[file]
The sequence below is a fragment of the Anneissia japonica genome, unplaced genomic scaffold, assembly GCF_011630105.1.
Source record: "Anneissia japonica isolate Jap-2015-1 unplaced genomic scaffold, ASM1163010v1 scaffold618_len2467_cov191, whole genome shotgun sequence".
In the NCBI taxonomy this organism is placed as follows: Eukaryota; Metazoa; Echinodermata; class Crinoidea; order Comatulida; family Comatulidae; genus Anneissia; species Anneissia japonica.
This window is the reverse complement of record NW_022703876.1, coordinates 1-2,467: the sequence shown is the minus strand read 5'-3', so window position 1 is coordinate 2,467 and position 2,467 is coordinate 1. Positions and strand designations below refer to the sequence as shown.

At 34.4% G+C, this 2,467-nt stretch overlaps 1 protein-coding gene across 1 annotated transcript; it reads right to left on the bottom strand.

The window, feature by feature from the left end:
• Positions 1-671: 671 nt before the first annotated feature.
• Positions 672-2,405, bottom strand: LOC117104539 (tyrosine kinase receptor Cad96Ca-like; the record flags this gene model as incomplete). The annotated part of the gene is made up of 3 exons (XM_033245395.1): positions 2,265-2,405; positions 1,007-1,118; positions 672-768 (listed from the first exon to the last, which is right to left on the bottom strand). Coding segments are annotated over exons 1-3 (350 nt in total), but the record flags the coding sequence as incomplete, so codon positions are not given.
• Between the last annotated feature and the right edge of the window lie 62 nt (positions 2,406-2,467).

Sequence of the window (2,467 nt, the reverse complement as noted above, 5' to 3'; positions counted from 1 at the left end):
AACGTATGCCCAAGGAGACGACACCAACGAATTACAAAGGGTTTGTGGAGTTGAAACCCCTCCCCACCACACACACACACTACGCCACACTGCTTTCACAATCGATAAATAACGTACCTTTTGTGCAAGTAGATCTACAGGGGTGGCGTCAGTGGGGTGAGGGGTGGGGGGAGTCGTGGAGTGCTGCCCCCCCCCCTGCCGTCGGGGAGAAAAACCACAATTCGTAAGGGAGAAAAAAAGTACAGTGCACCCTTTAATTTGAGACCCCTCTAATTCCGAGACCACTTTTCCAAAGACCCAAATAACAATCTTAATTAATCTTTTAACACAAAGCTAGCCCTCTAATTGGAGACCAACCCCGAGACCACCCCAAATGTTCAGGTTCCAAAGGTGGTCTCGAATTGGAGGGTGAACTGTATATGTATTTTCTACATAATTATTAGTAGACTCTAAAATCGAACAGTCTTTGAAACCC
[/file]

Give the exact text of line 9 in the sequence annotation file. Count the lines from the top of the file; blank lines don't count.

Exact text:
• Between the last annotated feature and the right edge of the window lie 62 nt (positions 2,406-2,467).